Content starts here

AARP New York Helps Pass Protections for LGBTQ+ Nursing Home Residents

vorDa/Getty Images

En español | We applaud New York Gov. Kathy Hochul for enacting into law an AARP-backed bill designed to prevent discrimination against LGBTQ+ residents in nursing homes and assisted living facilities.

Lesbian, gay, bisexual, transgender or queer older adults face unique challenges as they age. They’re twice as likely as older heterosexuals to be single and live alone, and four times less likely to have children, so they often must rely on someone outside their family for long-term care.

Many in the LGBTQ+ community worry about mistreatment or being forced to hide their sexual identity if they need to move to a nursing home or an assisted living facility, a 2018 AARP survey of LGBTQ+ adults 45 and older found.

New York’s law, which Hochul signed Nov. 30, creates a bill of rights for residents in long-term care facilities who identify as LGBTQ+. The law prohibits facilities and their staff from making discriminatory room assignment, admissions, transfer or discharge decisions based on a resident’s actual or perceived sexual orientation, gender identity or HIV status.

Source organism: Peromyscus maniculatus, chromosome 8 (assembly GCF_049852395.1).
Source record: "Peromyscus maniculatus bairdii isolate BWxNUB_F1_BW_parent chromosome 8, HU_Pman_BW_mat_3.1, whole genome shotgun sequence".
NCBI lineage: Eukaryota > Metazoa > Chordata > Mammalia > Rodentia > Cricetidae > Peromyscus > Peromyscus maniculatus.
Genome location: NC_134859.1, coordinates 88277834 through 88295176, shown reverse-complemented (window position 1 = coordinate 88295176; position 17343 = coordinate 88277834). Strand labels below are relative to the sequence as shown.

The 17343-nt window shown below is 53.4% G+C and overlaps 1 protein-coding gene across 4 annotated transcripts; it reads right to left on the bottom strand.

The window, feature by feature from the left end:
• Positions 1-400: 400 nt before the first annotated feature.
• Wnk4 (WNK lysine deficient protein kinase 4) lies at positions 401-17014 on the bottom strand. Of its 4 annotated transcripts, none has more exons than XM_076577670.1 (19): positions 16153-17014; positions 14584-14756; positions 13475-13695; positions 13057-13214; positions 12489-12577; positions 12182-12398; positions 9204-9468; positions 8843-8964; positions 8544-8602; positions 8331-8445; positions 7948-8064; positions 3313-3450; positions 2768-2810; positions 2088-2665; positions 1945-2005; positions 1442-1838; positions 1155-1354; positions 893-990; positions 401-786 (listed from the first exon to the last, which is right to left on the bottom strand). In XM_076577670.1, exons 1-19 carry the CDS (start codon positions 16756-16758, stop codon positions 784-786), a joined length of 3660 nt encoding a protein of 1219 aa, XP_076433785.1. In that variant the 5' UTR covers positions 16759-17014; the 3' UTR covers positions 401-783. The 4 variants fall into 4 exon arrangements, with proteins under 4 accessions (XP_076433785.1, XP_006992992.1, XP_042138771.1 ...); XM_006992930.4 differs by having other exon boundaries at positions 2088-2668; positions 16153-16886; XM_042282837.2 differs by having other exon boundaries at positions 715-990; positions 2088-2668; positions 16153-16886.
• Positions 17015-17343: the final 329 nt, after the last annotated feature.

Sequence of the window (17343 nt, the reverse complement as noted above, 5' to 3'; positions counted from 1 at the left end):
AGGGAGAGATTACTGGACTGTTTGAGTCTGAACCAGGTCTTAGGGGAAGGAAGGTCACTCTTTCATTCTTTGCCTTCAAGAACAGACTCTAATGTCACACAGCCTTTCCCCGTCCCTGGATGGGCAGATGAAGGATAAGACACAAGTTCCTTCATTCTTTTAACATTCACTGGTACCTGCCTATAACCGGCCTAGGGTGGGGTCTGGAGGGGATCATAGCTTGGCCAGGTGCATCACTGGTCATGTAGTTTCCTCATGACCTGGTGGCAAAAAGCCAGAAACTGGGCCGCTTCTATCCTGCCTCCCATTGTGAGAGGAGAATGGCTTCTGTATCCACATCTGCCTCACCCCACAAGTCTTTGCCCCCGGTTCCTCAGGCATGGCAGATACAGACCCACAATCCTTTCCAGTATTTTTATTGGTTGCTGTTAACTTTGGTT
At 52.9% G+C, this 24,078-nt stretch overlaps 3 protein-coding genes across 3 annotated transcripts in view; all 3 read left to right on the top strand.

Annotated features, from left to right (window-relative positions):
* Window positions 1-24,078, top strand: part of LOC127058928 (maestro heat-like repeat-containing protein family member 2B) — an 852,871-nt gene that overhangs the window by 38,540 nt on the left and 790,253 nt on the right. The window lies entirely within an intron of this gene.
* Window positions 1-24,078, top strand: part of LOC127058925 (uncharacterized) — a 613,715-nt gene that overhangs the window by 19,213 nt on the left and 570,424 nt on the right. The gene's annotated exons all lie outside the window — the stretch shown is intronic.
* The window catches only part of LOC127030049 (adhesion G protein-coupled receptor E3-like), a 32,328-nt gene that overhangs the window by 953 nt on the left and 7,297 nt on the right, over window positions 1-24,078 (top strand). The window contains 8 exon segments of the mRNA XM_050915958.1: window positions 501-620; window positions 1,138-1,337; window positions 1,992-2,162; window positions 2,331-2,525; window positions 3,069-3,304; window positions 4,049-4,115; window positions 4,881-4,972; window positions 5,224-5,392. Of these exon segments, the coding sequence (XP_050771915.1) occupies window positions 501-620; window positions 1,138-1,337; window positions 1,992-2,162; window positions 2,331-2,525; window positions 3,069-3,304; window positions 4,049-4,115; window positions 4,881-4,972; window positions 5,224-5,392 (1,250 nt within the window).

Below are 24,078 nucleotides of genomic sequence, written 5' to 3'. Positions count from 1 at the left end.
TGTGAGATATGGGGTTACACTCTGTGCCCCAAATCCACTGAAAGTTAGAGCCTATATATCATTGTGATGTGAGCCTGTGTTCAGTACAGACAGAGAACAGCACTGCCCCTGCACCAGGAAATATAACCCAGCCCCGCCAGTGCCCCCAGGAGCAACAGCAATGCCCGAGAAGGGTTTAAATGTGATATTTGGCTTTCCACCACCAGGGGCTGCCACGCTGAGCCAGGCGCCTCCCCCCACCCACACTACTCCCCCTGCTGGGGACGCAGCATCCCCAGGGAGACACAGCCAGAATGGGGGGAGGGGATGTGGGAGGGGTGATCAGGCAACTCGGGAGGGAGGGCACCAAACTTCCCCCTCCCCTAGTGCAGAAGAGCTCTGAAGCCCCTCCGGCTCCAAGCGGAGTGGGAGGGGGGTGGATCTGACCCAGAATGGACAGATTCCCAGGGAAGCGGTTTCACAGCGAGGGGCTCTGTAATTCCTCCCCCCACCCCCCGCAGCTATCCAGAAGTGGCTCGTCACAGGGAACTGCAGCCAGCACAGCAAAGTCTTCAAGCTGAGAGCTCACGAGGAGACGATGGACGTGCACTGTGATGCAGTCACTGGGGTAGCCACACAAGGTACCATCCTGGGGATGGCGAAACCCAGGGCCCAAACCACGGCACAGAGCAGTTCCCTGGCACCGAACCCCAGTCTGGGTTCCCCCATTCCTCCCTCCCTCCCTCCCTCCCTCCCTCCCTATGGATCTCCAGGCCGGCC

It would also prevent facilities from denying or limiting appropriate medical or nonmedical care and require staff to complete cultural competency training with a focus on LGBTQ+ residents every two years.

In a statement, Hochul said the law will ensure that all New Yorkers “find safety and support in places where they need it the most,” regardless of “who they are, who they love or their HIV status.”

“New York seniors should be able to live their lives with the dignity and respect they deserve, free from discrimination of every kind,” she said.

The win comes after years of advocacy from AARP New York, which joined with SAGE, an organization that advocates for LGBTQ+ older adults, in leading the push to get the bill over the finish line. This year, we helped pass a similar law in Oregon, the state with the highest share of its population who identify as LGBTQ+.

Andrea Meyer, AARP Oregon advocacy director, testified before an Oregon state Senate committee in March, saying that nearly 60 percent of older LGBTQ+ residents in that state reported experiencing discrimination in the past year — a quarter of those were in residential or health care settings. Gov. Tina Kotek signed the bill into law July 31.

Learn more about AARP’s resources for LGBTQ+ caregiving and keep up with our advocacy work in New York and Oregon.

AARP's Fighting for You Every Day Blog Has Moved

Visit to learn more about how AARP acts as your fierce defender on issues that impact adults 50-plus.